38th Chief of Staff of the Army General Raymond T. Odierno Challenge Coin
The Army expects much from senior leadership, serving both as commanders and mentors to those in uniform and as liaisons with policymakers on Capitol Hill. Amid this it often proves difficult for leaders who are separated by position or rank to maintain the pulse of troops on the ground. Yet, throughout his 36 years of uniformed service this has not been the case with General Raymond T. Odierno, the 38th Chief of Staff of the Army (CSA) who does provide leadership throughout the Army, mentors junior commanders, and empathizes with Soldiers serving from their garrison to distant Forward Operating Bases (FOB).  The CSA coin reflects not only GEN Odierno’s service to our Nation, but also the hallowed position of the CSA as the senior uniformed leader for the US Army.
General Raymond T. Odierno
Born in Rockaway, New Jersey GEN Odierno attended the prestigious US Military Academy at West Point, graduating in 1976 with a Bachelor of Science degree in Engineering and entering into Field Artillery as a Second Lieutenant. His first assignments included U.S. Army Europe and later the XVIII Airborne Corps Artillery at Ft. Bragg, North Carolina. He then returned back to U.S. Army Europe where he would deploy in support of Operation DESERT SHIELD/DESERT STORM in 1991. Following these commands GEN Odierno then moved to assume command of artillery units in both the 7th Infantry Division, and later 1st Cavalry Division.
Later GEN Odierno assumed command of the 4th Infantry Division (then also located at Fort Hood, Texas) in October 2001 prior to Operation IRAQI FREEDOM. In that conflict GEN Odierno lead his 4th ID solders between April 2003 and March 2004 in northern Iraq where his division met fierce resistance in the fabled Sunni “Triangle of Death” between Al Ramadi, Baghdad, and Tikrit. By December 2006 GEN Odierno returned to Iraq for the second time as Commanding General, Multi-National Corps – Iraq (MNC-I); he was known as the “Operational Architect” of the surge which turned the tide of the war in Iraq. By September 2008 GEN Odierno transitioned the MNC-I command to GEN Lloyd Austin, and GEN Odierno assumed command of MNF-I and all US forces in Iraq. Before assuming the CSA position, GEN Odierno served as the commander of the United States Joint Forces Command between October 2010 and August 2011 overseeing the command’s disestablishment. GEN Odierno, assumed duty as the 38th Chief of Staff of the U.S. Army on 7 September 2011.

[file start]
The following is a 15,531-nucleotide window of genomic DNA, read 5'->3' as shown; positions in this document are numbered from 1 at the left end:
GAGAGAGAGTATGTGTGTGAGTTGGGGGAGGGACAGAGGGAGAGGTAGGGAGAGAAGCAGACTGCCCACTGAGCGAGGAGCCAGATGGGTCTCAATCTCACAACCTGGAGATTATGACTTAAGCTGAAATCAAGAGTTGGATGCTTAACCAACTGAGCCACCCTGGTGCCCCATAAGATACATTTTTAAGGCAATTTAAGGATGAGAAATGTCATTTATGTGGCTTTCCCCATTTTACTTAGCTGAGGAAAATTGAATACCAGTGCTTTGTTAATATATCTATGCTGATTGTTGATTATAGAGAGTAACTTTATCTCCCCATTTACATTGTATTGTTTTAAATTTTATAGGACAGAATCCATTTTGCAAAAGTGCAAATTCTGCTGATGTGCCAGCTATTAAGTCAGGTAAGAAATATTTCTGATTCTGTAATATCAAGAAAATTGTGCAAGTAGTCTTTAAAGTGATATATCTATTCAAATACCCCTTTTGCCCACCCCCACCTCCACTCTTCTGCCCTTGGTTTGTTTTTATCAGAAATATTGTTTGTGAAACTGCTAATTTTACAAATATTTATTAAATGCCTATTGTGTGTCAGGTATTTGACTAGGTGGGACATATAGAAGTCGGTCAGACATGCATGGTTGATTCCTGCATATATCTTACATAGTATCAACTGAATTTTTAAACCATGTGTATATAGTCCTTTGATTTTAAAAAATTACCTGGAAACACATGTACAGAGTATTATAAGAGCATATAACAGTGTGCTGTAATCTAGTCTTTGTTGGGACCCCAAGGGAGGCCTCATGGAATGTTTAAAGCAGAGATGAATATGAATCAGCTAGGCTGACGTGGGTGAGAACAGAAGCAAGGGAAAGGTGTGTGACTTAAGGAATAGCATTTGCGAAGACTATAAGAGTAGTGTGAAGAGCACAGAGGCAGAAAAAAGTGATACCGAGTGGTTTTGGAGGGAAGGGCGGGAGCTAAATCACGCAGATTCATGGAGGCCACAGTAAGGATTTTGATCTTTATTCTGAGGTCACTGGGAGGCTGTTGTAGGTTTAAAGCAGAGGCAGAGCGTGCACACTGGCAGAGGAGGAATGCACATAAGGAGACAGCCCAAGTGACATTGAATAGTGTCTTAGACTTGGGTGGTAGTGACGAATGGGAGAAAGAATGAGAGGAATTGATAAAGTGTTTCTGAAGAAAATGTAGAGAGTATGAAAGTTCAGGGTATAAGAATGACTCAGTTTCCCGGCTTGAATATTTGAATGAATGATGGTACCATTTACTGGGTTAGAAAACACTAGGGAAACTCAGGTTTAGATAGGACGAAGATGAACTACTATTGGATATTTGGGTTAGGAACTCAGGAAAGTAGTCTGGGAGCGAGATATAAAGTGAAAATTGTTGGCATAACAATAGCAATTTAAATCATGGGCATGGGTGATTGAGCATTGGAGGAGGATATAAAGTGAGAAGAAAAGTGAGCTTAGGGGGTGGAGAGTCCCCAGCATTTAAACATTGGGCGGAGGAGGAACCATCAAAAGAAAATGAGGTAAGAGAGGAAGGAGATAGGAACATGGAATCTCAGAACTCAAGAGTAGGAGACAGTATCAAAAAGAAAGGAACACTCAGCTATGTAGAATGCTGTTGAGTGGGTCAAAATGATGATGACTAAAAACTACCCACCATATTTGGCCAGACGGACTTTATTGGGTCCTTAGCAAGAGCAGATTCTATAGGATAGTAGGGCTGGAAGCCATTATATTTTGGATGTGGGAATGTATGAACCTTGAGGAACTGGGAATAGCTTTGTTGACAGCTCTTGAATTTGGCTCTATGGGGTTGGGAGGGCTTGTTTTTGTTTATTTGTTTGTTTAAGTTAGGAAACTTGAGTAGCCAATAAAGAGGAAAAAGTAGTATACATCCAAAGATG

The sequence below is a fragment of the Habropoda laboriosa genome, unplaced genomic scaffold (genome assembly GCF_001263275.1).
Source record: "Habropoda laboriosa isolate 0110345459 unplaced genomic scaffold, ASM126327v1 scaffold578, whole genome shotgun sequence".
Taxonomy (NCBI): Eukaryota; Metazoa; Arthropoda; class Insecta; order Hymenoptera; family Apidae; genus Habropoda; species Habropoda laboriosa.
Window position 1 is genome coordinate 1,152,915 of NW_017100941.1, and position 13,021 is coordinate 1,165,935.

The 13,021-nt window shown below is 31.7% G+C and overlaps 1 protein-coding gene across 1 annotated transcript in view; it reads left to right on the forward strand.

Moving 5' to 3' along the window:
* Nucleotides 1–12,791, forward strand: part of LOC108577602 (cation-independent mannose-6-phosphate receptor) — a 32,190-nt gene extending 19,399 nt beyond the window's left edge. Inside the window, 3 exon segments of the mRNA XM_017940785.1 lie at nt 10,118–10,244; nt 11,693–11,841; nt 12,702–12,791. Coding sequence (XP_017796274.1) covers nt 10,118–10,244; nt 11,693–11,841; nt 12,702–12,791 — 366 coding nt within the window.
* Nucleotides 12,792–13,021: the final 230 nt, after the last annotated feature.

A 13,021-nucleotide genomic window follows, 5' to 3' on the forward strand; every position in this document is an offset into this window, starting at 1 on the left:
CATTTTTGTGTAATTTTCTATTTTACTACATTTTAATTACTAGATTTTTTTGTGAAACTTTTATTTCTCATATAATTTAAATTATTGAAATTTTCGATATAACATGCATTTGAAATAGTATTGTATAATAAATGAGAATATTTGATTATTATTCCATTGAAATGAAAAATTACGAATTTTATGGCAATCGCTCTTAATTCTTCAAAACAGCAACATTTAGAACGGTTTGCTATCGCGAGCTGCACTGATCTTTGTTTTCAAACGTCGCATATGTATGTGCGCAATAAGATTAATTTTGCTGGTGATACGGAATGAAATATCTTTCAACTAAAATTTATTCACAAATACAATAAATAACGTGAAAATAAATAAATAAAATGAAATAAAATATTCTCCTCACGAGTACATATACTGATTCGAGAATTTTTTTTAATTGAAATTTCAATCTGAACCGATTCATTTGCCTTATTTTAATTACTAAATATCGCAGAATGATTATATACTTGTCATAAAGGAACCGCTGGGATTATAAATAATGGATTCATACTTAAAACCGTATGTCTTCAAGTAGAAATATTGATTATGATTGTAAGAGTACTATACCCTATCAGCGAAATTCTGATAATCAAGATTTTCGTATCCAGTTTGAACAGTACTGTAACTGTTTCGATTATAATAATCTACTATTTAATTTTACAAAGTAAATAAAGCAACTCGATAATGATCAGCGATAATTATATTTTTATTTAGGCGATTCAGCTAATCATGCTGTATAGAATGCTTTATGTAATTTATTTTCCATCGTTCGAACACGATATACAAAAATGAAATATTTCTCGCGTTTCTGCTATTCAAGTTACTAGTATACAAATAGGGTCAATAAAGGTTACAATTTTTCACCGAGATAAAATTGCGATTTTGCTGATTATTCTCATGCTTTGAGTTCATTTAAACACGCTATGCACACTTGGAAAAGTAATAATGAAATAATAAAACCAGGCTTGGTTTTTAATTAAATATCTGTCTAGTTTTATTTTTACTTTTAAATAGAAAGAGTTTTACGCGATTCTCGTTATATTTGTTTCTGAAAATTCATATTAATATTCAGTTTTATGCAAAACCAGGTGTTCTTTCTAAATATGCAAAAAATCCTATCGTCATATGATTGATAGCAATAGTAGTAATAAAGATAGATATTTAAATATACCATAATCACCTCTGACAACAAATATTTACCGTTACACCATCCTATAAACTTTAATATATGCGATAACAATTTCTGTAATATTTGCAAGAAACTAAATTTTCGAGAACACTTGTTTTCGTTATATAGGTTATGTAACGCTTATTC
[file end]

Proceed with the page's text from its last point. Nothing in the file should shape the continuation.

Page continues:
Role of the Chief of Staff of the Army
As the Department of the Army’s most senior uniformed officer, the CSA serves in a number of roles that demand an overwhelming level of flexibility and patience. Originally established in 1903 as the Army’s “Commanding General,” that office grew as part of the Department of Defense Restoration Act of 1958. The office of the CSA became primarily a statutory one, held by a four-star general, serving as the principle military advisor and deputy to the Secretary of the Army (the Army’s senior civilian leader). While the position of the CSA has no operational command authority over units, the CSA does exercise supervision of all elements within the Department of the Army to include the designation of army personnel and resources to support and meet the mission requirements of the Commanders of Combatant Commands. Accordingly, the CSA works closely with his senior enlisted advisor, Sergeant Major of the Army Raymond F. Chandler III particularly on Soldier and Army family issues.